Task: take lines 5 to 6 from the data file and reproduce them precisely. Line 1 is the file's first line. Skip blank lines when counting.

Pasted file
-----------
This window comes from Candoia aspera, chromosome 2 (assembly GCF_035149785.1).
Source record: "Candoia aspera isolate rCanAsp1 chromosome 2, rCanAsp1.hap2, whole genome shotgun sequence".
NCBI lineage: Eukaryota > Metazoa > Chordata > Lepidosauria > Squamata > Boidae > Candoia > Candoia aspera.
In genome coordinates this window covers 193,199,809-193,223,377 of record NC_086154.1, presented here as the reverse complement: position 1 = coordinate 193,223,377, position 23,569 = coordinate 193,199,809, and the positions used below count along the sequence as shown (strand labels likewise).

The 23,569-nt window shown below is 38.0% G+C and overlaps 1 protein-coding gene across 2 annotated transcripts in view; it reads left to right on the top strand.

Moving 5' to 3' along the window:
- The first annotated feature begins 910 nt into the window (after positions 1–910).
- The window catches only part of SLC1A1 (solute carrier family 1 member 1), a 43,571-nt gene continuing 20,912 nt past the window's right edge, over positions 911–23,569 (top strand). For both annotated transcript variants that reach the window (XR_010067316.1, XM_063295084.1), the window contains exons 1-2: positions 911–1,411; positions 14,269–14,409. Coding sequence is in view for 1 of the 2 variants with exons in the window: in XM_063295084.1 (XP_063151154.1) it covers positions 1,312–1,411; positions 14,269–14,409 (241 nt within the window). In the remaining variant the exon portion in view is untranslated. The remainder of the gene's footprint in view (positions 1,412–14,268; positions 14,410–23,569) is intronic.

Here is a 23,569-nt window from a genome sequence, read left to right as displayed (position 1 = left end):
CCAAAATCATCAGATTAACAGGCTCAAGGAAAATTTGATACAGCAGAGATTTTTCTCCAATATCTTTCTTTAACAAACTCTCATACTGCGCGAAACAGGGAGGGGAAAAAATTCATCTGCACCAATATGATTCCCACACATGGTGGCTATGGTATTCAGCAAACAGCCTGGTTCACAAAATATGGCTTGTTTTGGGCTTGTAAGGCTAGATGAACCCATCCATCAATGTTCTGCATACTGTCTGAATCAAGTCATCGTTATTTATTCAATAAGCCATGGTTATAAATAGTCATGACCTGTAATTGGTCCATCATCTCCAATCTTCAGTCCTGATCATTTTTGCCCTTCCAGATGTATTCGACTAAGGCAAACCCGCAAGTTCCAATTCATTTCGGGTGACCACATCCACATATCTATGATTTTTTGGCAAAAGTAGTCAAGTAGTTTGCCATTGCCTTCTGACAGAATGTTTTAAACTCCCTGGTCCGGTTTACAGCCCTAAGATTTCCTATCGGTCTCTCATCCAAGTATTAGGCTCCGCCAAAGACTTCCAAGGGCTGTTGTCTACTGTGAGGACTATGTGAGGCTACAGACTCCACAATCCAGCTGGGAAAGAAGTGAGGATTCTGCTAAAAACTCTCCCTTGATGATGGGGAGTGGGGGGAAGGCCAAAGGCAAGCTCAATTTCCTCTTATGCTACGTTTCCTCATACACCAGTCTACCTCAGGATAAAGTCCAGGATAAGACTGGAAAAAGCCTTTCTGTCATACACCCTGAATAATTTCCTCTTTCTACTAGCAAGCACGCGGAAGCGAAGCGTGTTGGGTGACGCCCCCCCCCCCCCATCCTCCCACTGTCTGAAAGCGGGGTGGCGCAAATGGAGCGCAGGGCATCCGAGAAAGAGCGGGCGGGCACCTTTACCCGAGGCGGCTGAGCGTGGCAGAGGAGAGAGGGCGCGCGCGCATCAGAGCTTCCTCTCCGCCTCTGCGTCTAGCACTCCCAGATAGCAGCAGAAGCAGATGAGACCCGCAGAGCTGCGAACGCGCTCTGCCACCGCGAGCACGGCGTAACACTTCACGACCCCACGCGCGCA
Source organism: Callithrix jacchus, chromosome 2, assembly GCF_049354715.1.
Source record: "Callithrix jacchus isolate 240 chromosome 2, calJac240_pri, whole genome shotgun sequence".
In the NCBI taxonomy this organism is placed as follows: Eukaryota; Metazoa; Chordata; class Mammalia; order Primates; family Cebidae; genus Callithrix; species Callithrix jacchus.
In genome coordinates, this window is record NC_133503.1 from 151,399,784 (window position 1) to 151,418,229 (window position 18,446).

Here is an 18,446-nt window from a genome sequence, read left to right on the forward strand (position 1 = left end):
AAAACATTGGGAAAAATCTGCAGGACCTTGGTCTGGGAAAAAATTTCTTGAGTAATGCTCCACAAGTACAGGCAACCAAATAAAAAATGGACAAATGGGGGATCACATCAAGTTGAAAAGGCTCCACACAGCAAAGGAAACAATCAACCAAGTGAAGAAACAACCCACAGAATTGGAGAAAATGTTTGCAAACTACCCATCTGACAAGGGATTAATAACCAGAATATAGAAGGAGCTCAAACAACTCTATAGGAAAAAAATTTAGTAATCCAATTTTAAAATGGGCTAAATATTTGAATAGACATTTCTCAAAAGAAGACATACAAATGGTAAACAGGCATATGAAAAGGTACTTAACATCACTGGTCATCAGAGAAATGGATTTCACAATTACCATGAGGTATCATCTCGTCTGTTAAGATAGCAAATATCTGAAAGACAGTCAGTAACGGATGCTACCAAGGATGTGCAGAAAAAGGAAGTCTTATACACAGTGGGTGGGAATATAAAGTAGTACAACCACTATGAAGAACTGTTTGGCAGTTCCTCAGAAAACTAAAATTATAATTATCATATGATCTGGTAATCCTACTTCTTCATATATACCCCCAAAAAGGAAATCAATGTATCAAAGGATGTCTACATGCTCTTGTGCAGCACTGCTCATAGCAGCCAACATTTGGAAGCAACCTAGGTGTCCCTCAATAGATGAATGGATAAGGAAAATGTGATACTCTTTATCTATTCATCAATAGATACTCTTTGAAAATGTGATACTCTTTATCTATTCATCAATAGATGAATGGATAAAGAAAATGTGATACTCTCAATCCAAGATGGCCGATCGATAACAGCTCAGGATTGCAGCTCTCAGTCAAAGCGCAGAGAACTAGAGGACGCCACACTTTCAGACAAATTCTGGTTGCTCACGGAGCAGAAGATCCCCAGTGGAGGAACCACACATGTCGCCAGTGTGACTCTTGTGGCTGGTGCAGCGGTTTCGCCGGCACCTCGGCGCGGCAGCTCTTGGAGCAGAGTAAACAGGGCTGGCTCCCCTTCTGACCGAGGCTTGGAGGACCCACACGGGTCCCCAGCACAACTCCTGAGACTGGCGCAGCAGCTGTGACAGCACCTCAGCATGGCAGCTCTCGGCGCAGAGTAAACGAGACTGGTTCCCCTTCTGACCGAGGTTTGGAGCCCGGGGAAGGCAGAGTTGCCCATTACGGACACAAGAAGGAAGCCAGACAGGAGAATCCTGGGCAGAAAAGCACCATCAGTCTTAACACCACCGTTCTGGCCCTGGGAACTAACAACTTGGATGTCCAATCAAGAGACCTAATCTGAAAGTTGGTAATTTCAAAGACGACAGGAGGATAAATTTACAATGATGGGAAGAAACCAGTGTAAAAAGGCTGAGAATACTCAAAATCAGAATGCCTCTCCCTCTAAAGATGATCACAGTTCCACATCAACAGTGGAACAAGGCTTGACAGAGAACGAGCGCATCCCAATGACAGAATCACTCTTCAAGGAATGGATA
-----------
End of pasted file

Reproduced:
The 23,569-nt window shown below is 38.0% G+C and overlaps 1 protein-coding gene across 2 annotated transcripts in view; it reads left to right on the top strand.

Moving 5' to 3' along the window: